NOTE: All fields are identified.
If the FSEDIT procedure does not know the location of a variable field, or if you have added any special fields, you are asked to identify the location of the unidentified fields.
Fields in a customized display can become unidentified in several ways:
For each unidentified field, you receive a prompt like the following:
Please put cursor on field: name and press ENTER ... or UNWANTED
To indicate that you are not using a particular variable in the application, issue the UNWANTED command. To identify the location of a variable field or a special field that is being used in the application, position the cursor on any underscore in the appropriate field and press ENTER. Continue to identify fields until a message tells you that all fields are identified.
For example, if you receive the prompt
Please put cursor on field: ADDR1 and press ENTER ... or UNWANTEDyou can do one of the following:
|Changing a Field from Unwanted to Identified|
If you change your mind about making a variable unwanted, you can use the DEFINE command. Follow DEFINE with the variable name; then position the cursor on the variable field and press ENTER.
If you want to change the status of several variables, you can use the WANTED command. When you issue the WANTED command without specifying any variable names, all unwanted variables become unidentified. The FSEDIT procedure then prompts you to identify the location of all unidentified variable fields.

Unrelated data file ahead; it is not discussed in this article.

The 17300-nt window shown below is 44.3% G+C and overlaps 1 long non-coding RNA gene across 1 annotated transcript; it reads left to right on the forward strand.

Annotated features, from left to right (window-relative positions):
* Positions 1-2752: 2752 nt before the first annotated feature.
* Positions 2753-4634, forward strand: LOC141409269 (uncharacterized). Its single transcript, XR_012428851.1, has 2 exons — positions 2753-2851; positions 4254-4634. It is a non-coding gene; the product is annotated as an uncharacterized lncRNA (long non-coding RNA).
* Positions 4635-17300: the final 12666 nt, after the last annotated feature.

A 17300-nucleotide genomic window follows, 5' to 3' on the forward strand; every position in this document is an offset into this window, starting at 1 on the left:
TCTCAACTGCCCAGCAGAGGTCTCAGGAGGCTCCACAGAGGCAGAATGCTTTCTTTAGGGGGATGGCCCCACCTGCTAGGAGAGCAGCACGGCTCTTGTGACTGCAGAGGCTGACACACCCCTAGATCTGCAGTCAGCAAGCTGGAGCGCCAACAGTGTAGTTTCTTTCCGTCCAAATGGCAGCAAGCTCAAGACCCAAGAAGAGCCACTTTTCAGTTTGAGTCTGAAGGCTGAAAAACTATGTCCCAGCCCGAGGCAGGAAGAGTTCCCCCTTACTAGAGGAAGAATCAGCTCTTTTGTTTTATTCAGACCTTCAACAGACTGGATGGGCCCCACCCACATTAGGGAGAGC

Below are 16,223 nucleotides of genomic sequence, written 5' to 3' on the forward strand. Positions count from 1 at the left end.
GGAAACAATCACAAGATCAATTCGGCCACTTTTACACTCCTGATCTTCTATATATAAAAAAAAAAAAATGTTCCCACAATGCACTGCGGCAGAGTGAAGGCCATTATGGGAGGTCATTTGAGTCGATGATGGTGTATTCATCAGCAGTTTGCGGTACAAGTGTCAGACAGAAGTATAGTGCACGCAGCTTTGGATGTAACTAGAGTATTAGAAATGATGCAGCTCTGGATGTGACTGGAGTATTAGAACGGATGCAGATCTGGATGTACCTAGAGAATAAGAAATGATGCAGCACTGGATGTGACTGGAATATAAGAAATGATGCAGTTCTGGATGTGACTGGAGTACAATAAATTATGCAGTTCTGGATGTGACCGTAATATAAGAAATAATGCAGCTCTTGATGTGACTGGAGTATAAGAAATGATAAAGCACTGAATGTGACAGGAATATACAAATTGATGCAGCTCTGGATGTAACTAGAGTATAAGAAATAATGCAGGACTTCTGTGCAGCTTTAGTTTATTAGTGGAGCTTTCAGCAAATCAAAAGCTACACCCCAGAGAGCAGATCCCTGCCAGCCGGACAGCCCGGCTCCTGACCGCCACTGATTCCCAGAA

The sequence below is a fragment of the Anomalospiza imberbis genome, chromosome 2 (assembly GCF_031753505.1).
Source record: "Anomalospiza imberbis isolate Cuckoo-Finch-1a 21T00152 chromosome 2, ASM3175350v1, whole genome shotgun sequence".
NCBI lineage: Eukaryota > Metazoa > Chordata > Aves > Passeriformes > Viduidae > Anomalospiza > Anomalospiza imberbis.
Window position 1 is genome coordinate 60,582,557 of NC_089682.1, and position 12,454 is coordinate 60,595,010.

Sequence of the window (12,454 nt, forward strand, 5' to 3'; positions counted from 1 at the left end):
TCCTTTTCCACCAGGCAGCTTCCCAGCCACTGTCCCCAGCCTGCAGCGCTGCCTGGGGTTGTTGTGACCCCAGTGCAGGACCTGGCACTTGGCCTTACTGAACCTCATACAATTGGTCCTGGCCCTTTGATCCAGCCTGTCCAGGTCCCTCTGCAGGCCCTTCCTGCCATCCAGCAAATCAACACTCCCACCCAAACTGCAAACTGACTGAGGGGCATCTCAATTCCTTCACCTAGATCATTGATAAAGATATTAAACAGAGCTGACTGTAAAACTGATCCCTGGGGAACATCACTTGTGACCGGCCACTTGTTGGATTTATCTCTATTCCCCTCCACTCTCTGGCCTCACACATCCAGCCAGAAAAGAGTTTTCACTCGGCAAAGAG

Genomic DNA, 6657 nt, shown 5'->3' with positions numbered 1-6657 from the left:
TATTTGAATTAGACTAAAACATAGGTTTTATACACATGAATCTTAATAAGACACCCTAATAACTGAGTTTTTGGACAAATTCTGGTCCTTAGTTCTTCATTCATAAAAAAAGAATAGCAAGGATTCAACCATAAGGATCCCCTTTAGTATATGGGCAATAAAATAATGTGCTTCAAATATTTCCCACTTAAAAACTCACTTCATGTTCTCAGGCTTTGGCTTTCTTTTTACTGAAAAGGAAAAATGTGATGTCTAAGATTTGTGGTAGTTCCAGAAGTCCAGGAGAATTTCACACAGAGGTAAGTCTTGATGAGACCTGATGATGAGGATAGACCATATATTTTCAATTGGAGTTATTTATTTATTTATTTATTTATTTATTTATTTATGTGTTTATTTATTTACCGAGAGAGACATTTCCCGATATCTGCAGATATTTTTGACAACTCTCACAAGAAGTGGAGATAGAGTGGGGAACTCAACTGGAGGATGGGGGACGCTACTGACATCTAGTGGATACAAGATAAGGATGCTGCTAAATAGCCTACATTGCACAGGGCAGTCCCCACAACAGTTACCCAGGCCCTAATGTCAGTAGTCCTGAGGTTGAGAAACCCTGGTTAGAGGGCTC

Notice the difference between these two commands: DEFINE changes a single variable directly from unwanted to identified. WANTED changes one or all variables from unwanted to unidentified. You must then identify the location of each variable's field or define the variable as unwanted again.
|FSEDIT Identify Window Commands|
In addition to the global commands that are listed in SAS/FSP Software Global Commands, you can use the following commands in the FSEDIT Identify window:
Here are descriptions of the FSEDIT Identify window commands:
Note: FSEDIT procedure windows share the same
KEYS entry. Changes that you make
with this command from the FSEDIT Identify window also affect the other windows.
|Exiting the FSEDIT Identify Window|
You cannot exit the field identification step until you have identified the locations of the fields for all wanted variables and have received the following message:
NOTE: All fields are identified.After receiving this message, you can issue the END command to close the FSEDIT Identify window and return to the FSEDIT Menu window.
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Copyright 1999 by SAS Institute Inc., Cary, NC, USA. All rights reserved.